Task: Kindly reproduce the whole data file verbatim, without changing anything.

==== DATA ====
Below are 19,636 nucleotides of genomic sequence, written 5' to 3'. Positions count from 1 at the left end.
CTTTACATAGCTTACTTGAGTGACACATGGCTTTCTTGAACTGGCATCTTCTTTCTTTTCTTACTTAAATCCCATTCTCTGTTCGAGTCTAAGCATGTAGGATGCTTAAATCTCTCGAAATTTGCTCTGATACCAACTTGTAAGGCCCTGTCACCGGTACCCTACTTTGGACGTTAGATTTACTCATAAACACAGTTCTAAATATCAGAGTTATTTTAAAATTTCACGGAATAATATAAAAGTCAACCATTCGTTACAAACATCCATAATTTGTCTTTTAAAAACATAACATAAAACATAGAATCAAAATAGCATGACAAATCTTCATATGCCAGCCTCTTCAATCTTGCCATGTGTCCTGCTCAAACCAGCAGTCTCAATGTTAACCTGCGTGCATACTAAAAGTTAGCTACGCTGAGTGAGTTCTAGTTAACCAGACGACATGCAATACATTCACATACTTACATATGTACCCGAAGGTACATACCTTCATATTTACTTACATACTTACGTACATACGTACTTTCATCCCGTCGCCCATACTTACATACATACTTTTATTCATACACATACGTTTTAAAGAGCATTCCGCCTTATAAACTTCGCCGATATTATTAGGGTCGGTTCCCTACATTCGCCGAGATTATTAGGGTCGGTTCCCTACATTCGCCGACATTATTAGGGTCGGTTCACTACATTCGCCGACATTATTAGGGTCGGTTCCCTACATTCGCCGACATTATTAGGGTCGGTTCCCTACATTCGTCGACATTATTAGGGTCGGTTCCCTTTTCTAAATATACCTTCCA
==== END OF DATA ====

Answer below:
Below are 19,636 nucleotides of genomic sequence, written 5' to 3'. Positions count from 1 at the left end.
CTTTACATAGCTTACTTGAGTGACACATGGCTTTCTTGAACTGGCATCTTCTTTCTTTTCTTACTTAAATCCCATTCTCTGTTCGAGTCTAAGCATGTAGGATGCTTAAATCTCTCGAAATTTGCTCTGATACCAACTTGTAAGGCCCTGTCACCGGTACCCTACTTTGGACGTTAGATTTACTCATAAACACAGTTCTAAATATCAGAGTTATTTTAAAATTTCACGGAATAATATAAAAGTCAACCATTCGTTACAAACATCCATAATTTGTCTTTTAAAAACATAACATAAAACATAGAATCAAAATAGCATGACAAATCTTCATATGCCAGCCTCTTCAATCTTGCCATGTGTCCTGCTCAAACCAGCAGTCTCAATGTTAACCTGCGTGCATACTAAAAGTTAGCTACGCTGAGTGAGTTCTAGTTAACCAGACGACATGCAATACATTCACATACTTACATATGTACCCGAAGGTACATACCTTCATATTTACTTACATACTTACGTACATACGTACTTTCATCCCGTCGCCCATACTTACATACATACTTTTATTCATACACATACGTTTTAAAGAGCATTCCGCCTTATAAACTTCGCCGATATTATTAGGGTCGGTTCCCTACATTCGCCGAGATTATTAGGGTCGGTTCCCTACATTCGCCGACATTATTAGGGTCGGTTCACTACATTCGCCGACATTATTAGGGTCGGTTCCCTACATTCGCCGACATTATTAGGGTCGGTTCCCTACATTCGTCGACATTATTAGGGTCGGTTCCCTTTTCTAAATATACCTTCCA